For most of the postwar era, the GOP was divided between conservatives and moderates, or more accurately a number of ideological tribes that coalesced around different issues and personalities. Nelson Rockefeller was widely understood as the leading moderate figure on the national scene, in part due to his liberal views on the emerging “social issues,” yet he was also a staunch anti-communist and he embraced a punitive approach to criminal justice. Yet Rockefeller was to the right of John V. Lindsay and, arguably, George Romney, the Republican governor of Michigan who sharply increased education and social welfare spending and fought hard to establish a state income tax to pay for it. Romney was a pragmatic business executive, but he was also part of what we might call the “conscience Whig” tradition: he was a devoutly religious man who married his brand of moralism to government activism on behalf of the less fortunate. Before the mid-twentieth century, when the encounter with totalitarianism led to a redefinition of American liberalism as anti-paternalism (on the left and the right), this was not an uncommon amalgam. The Progressive movement, for example, was closely tied to the Prohibition movement and, more broadly, to a nativist politics that sought to assert the supremacy of the (dwindling) native-born Protestant majority. To modern eyes, there is no logical connection between these strands. But at the time, they seemed inseparable. And we’re not even talking about the gold standard and the tariff, etc.
When we think of Ronald Reagan, we tend to see a recognizable figure with preoccupations quite similar to those of contemporary conservative activists and thinkers. It is worth remembering, however, that one of the issues that propelled his 1976 candidacy was his fierce opposition to handing sovereignty over the Panama Canal Zone to Panama’s dictatorial government. William F. Buckley Jr., an ally of Reagan for decades, found himself on the other side of that debate, which polarized the right. At the time, some voices on the right feared that surrendering the Canal Zone was only a first step towards surrendering other U.S. territories. In hindsight, that view seems somewhat fanciful.
Today, observers often marvel at the fact that Republican foreign policy discussions are dominated by Israel and the Palestinians, while the shift of the world’s economic center of gravity to East Asia is given (relatively) short shrift. Some foreign policy issues dominate our thinking because they’re fraught with symbolism.
One of the things I find most interesting about old-school moderates is that many of them weren’t actually all that moderate. There were many articulate anti-statists in their ranks, who wanted to introduce more choice and competition into public services. They just realized more quickly than some of their counterparts that the welfare state was here to say and that it shouldn’t be allowed to crowd out private initiative. On foreign policy, many moderates sensed early on that Vietnam wasn’t the wisest place to invest U.S. manpower and resources. It was very easy to imagine a scenario in which the GOP emerged as the party that was both anticommunist and anti-war, and that embraced the decentralizing ethos of the 1960s and 1970s.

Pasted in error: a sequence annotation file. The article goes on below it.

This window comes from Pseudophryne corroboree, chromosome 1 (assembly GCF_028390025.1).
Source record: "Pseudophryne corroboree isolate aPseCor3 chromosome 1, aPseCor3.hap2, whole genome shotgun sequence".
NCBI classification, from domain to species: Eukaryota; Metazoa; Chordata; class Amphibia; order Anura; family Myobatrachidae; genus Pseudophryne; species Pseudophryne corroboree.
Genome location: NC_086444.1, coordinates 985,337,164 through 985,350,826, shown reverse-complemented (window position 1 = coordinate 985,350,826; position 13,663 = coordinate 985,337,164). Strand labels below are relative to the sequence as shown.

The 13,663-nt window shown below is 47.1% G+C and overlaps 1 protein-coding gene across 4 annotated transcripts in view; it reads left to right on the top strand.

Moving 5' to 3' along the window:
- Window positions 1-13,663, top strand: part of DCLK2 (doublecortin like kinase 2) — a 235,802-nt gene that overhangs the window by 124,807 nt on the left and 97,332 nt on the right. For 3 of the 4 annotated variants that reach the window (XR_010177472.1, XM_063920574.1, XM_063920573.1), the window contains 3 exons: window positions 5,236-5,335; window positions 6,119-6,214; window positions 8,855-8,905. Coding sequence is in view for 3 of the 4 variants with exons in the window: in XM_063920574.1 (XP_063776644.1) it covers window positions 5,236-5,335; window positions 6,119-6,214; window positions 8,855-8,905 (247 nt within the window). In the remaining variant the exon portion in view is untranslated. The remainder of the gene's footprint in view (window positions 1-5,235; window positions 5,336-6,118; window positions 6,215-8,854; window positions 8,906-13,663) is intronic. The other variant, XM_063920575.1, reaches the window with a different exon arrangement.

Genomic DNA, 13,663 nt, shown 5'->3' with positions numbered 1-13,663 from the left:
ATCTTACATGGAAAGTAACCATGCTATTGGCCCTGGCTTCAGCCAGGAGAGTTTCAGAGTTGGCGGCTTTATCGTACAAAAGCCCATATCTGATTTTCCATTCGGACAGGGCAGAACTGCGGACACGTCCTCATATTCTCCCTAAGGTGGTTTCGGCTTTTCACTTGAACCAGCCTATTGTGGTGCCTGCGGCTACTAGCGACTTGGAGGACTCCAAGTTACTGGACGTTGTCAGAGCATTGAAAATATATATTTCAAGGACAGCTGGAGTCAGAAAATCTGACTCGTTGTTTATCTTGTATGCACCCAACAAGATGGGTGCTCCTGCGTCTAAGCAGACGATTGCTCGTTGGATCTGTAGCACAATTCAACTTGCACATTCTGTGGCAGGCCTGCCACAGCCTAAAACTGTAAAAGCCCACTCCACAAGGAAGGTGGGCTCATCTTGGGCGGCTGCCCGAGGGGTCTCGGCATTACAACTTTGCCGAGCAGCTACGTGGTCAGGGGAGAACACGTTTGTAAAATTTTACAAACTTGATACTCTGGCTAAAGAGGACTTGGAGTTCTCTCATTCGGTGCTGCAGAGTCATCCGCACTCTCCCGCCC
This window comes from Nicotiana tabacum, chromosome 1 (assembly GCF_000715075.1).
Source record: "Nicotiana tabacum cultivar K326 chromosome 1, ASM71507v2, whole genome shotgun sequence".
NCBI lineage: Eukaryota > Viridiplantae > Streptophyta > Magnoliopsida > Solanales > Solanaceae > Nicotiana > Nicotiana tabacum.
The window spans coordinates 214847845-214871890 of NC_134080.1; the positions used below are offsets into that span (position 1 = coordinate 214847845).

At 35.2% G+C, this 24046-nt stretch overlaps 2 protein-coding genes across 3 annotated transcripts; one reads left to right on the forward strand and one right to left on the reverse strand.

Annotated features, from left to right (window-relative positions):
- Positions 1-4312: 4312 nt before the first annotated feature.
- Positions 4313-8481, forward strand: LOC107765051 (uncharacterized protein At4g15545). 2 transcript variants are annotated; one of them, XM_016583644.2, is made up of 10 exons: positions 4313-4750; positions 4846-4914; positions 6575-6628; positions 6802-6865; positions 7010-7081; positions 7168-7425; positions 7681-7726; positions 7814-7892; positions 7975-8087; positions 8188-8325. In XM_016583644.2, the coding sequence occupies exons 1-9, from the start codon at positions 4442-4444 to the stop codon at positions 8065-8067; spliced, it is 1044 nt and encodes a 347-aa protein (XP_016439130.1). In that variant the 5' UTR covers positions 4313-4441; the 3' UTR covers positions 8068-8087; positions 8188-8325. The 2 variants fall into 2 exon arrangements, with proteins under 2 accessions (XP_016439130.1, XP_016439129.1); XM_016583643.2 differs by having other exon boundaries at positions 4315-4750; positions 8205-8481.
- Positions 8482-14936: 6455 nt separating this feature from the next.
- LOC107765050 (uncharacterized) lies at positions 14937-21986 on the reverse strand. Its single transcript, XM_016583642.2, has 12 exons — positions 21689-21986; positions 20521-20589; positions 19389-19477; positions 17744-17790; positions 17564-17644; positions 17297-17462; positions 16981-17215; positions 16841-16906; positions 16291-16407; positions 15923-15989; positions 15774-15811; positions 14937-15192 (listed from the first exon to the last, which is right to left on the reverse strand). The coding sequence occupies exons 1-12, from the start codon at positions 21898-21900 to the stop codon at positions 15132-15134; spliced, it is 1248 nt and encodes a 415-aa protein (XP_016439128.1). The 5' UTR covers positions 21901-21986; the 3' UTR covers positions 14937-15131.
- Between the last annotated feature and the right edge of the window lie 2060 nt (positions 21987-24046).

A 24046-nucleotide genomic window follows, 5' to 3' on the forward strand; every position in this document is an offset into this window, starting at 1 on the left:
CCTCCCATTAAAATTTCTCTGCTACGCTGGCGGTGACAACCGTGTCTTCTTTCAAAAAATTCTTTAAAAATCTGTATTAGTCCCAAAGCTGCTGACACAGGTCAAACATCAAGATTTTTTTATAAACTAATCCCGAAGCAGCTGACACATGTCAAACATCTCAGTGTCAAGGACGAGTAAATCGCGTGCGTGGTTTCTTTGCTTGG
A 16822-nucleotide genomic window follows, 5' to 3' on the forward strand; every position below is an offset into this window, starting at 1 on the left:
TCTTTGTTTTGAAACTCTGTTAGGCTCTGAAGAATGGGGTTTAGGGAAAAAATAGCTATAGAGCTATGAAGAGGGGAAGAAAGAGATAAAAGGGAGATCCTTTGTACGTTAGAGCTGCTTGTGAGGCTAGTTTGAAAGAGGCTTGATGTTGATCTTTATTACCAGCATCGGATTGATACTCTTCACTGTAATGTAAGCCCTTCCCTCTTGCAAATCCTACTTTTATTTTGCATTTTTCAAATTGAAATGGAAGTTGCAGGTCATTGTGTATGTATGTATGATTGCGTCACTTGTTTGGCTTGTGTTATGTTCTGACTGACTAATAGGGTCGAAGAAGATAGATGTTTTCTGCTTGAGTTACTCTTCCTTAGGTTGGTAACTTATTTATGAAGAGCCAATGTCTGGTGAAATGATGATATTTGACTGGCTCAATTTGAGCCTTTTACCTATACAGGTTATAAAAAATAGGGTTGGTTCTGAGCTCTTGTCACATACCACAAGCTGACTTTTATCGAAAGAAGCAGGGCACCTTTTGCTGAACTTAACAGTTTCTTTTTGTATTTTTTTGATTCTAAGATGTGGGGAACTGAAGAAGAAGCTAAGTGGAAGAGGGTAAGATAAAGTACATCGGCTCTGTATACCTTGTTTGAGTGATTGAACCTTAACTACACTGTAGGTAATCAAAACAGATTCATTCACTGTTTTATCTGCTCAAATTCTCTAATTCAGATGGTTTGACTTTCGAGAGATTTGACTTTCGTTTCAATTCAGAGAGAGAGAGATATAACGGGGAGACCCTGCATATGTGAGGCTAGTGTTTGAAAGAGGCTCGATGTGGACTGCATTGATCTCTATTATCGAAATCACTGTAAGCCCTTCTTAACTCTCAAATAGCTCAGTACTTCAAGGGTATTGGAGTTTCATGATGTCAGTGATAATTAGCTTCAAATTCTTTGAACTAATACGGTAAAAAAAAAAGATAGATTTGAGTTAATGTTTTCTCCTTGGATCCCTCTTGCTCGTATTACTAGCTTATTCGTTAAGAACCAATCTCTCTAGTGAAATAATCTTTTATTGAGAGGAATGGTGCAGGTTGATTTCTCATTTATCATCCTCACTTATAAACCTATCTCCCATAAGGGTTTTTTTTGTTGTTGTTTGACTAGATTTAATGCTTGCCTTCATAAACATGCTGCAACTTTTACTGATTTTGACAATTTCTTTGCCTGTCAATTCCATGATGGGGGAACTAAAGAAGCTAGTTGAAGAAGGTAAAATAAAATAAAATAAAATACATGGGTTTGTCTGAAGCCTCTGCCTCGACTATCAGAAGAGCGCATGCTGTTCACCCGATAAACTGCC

It turns out that Newt Gingrich was, as a graduate student at Tulane, an activist aligned with the moderate Ripon Society and with pro-Rockefeller Republicans. Mitt Romney, as the son of George, was also presumably a moderate. While many other moderates defected from the GOP as the party grew more conservatives, some stayed in the fold and moved right. Romney, of course, is an idiosyncratic case, as he lived in Massachusetts, where moderate Republicanism as a tribal phenomenon endured for another generation, and he ran as a moderate Republican statewide on two occasions. It is said that he considered remaining in Utah after his stint as head of the Winter Olympics to pursue political office in a more favorable environment.
We could say that Gingrich and Romney both shifted to the right with their party, whether out of conviction or convenience. I’d argue that something different is at work. Gingrich remains a Ripon Society-style wonk, who sees himself in the vein of Charles de Gaulle. He is a man of ideas and a man of action, at least in his own head, and that’s quite different from being, say, Calvin Coolidge. Romney remains a person deeply motivated by a sense of noblesse oblige, a sense that was widely held among patrician moderate Republicans and that flows from the ethic of the LDS Church, which expects a lot from its most fortunate sons. The fact that they remain Republicans flows from a few different factors: conservatives won a number of intellectual arguments to their satisfaction, loyalty to the Republican brand mattered to them, antipathy to the forces and factions that dominate the other major party repelled them, etc.
Loyalty is a particularly big deal. Our political identities are only rarely the product of considered judgment. More often they reflect our affiliations and our sense of the kind of people we are — are we the kind of people who are aligned with unionized public school teachers or the kind of people who are aligned with defense contractors?
So the idea that Gingrich is “more conservative” than Romney or vice versa is, to me at least, kind of fatuous. Neither man is really a creature of the conservative movement. They’re both oddballs. The real question is whether they embrace the emerging domestic policy consensus on the right — premium support for Medicare, tax reform that leads to lower rates and fewer deductions, etc. — whether they’ve demonstrated an ability to run something as large and complex as the federal government and whether they can defeat an incumbent president who has a lot of resources behind him.